Kyriacos Kokkinos described e-signatures as a “small positive revolution” in the way the public works with the state, but also between private citizens.
E-signatures are a legal way to get consent or approval on electronic documents or forms. They can replace handwritten signatures in any process.
Discussions on the matter go back more than 10 years, with the state grappling with the technical issues for the past five years with a view of implementing in 2021.
“The urgent need due to the coronavirus has pushed us to think in a different way.”
Issuing a copy of a birth certificate, property transfer, applying to the registrar of companies, or just submitting documents, are some of the processes in which people must currently be physically present, sometimes along with a government officer.
“All these could be done electronically,” Kokkinos said.
The minister said the government was preparing to announce the introduction of the e-signature soon in cooperation with the bank association.
“This will bring a huge change to the better since people and businesses would be able to carry out transactions with an e-signature without the physical presence to sign documents,” Kokkinos said.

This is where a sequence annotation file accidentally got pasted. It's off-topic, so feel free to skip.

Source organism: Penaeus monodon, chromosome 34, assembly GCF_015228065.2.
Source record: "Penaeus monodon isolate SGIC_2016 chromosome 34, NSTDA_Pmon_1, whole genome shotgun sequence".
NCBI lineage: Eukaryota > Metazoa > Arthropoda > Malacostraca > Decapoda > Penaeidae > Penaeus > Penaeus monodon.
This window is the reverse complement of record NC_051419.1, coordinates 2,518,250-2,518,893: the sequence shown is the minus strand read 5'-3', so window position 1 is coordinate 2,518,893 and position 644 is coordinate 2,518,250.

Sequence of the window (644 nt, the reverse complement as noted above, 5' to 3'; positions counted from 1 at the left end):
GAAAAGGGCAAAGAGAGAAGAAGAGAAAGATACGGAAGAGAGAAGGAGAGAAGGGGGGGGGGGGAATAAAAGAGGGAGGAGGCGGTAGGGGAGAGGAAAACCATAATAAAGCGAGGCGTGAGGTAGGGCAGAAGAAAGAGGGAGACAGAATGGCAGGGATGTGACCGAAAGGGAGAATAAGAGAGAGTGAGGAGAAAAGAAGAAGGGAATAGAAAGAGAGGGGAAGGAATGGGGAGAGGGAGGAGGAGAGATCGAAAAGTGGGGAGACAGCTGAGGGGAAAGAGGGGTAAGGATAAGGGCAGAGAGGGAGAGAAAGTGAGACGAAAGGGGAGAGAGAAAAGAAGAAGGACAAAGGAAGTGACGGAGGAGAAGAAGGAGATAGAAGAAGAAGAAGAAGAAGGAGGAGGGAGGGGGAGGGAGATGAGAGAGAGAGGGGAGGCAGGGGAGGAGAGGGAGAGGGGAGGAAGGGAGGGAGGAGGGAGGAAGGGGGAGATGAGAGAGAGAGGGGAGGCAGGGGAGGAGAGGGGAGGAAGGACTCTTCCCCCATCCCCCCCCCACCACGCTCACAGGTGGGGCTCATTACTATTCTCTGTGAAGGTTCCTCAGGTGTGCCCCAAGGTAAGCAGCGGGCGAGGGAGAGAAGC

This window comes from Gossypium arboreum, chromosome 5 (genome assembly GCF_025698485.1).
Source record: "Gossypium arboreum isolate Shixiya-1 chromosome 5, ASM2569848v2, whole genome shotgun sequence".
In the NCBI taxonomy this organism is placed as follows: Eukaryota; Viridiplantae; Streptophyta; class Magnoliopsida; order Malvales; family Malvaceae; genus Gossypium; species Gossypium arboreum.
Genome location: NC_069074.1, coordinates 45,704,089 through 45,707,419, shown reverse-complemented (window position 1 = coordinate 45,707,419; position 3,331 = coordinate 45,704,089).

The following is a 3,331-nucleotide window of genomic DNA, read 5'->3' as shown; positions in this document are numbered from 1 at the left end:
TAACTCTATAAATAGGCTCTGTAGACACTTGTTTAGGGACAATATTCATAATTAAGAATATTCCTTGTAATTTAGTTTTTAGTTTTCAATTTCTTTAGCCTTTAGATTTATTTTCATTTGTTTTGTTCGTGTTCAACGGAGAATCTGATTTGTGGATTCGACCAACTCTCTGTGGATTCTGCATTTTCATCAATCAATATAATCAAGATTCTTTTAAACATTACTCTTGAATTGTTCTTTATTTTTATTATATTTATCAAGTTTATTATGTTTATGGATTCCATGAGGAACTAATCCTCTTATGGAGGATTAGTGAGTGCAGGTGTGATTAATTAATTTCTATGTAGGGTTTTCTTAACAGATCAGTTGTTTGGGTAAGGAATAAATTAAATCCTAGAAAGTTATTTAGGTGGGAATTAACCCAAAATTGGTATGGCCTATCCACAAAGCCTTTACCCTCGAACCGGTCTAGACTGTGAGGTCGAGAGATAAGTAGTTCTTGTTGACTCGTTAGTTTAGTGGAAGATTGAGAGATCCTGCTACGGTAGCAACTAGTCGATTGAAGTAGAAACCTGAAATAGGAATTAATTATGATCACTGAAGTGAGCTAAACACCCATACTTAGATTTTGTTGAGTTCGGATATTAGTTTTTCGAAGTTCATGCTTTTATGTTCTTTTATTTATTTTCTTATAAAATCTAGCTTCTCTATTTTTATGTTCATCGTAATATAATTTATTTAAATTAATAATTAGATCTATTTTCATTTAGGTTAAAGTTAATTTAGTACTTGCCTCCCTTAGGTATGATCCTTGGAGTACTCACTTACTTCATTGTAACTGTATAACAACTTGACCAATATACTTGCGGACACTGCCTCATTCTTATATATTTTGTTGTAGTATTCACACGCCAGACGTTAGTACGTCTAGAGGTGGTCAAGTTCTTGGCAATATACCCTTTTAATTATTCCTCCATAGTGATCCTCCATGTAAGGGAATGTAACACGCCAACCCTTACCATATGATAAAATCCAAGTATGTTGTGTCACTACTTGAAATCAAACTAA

That applies to both state and private business, he said.
The e-signature will be made possible through credible certified service providers like JCC, the primary processor of card transactions.
“The legislation establishing the electronic signature exists since the law has been completed since 2018. We have completed the technical preparations needed and at this moment we are at the stage of announcing it,” Kokkinos said.
He said it is part of someone’s electronic identity, adding that there was a second part, which entails electronic verification.
With electronic verification one can prove their ID without necessitating their physical presence.
To be able to use the signature, a person’s id must first be verified either through their bank or by JCC.
Source: Cyprus Mail